In an earlier post, I wrote about the many things I wish I had known that could have kept my breakdown from wrecking my life so thoroughly. I was incapacitated for over a year while my marriage shredded to rags in a wood chipper of depression, like the one they used to pulp dead bodies in Fargo. Doing the simplest things—getting out of bed and trudging to the shower or standing back up from the shower floor after I'd laid down hoping a stream of warm water might bring peace—felt like insurmountable obstacles. It's unpleasant still even fully recovered today to create the scroll of those shitty memories. Slight echoes of yesterday's desperate gasping awaken in me when I record the past that I hated.
The people we've been at different points in our lives sleep within us. They can rise and radiate out of the gut where they slumber, fanning up in smoke through our torso, seeping into our mind. They can precipitate and calcify, solidify and become us again. Right now when I think about those shit days, that guy who couldn't hold his head level walking down the street because it was physically too painful, whose belly thrashed, whose throat filled with a nauseous choke of impotence at the thought of getting in to work, this guy who I hate and hated being is only a wisp of fumes. He puffs and passes through me and then quickly passes on. These days he doesn't have any grip to take hold.
Again, I'll harp on it like I have in other posts. Simple daily tasks like getting out of bed or walking a block with your head straight are easy when you are healthy. When I lost my mind, those things were literally more difficult and painful than running a marathon. I return often to this comparison because I think it gives the best glimpse of how hard and devastatingly real of a problem depression is for someone who hasn't lived it. The comparison is also useful for newcomers who are plummeting through the horrors of melancholia for the first time. If you've been highly functional and successful, it's hard to understand why all these stupid goddamn trifles are suddenly next to impossible challenges.
To take depression seriously and to fully acknowledge what it's done to your abilities you have to wrap your head around swirling counterintuitive thinking about success and failure. In the early days of my crash, I had a very scrambled grasp on my condition. There are different levels of knowledge and understanding. On an immediate level in the bone and gut, I knew exactly how hard everything had become. I was the one calling in sick when I couldn't get out of bed and canceling my classes pretexting stomach illness when I couldn't think of anything to do with my students. I could feel that something was terribly wrong, but I couldn't explain it to myself clearly like I can now. My brain had put me in a place where teaching a class or planning a lesson was almost unbearable. And I do not say "my brain put me in a place" without realizing that many of my own dysfunctional choices and thinking patterns contributed mightily to get me into that terrible place. From the bottom of that stupid hole, I would compare my sluggishness to how I'd felt the year before when I was excited about teaching my first poetry class. I got to design my own syllabus and talk with intelligent young people about the poetry I love: Shakespeare, Milton, Keats, Yeats, Whitman, Ginsberg. But when I started back to work at the beginning of the 2010-2011 school year, my attitude about work had changed utterly.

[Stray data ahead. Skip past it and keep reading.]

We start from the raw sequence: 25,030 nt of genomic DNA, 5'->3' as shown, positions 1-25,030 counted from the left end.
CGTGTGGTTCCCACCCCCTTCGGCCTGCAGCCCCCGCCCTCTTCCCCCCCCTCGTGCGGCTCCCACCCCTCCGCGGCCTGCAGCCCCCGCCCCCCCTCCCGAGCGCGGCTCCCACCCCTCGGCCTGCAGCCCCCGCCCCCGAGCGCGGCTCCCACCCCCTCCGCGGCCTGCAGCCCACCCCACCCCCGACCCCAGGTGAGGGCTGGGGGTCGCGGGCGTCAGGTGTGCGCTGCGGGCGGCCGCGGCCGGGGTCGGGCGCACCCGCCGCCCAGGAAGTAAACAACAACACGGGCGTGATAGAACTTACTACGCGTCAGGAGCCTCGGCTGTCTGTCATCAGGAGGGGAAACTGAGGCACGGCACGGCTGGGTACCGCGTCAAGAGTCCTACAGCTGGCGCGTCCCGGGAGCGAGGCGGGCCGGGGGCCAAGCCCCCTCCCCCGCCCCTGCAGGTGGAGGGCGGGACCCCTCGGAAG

To get past this terrible slothing, you have to acknowledge and accept your condition, lower your standards and admit that something real is keeping you from performing the way you'd like to. There's a sliding scale of accomplishment at play when you get depressed. Healthy people don't have any problem walking two blocks to get on the metro to ride to work. Healthy teachers are able to plan the next day's lesson without feeling like their entire world is caving in on their airways. But judging yourself when you are sick based on what you can accomplish healthy is a recipe for a dysfunctional thinking disaster. Thinking this way creates added pressure and obstacles that make recovery harder. To get out of the hole, you have to find ways to feel good about the tiny things you do manage to do. Once you've gone through the fall and climb back out to normal healthy living, you might understand that daily tasks when depressed were harder than running a marathon healthy. When you're in the shit, especially the first time, it is very difficult to realize that you've accomplished something difficult by making it to the shower. Good therapy often works to restore a sense of self-worth attached to these miniscule accomplishments, but it is very hard to build confidence when you can so readily compare your sick and healthy selves. If you can acknowledge and appreciate how depression changes degree of difficulty, you can perhaps avoid the counterproductive stress of feeling like you should be able to charge full speed like a healthy man. If you accept, you might cut down on the useless railings at yourself about what an unproductive asshole you've become. These railings only set you back. But it's not an easy shift to make in the way you think. I mean I've run a marathon (twice) for Christ's sake. And I'm supposed to pat myself on the back for taking a damn shower? Fucking absurd. Absurd like the irrational attacks of the beast that's trying to crush you.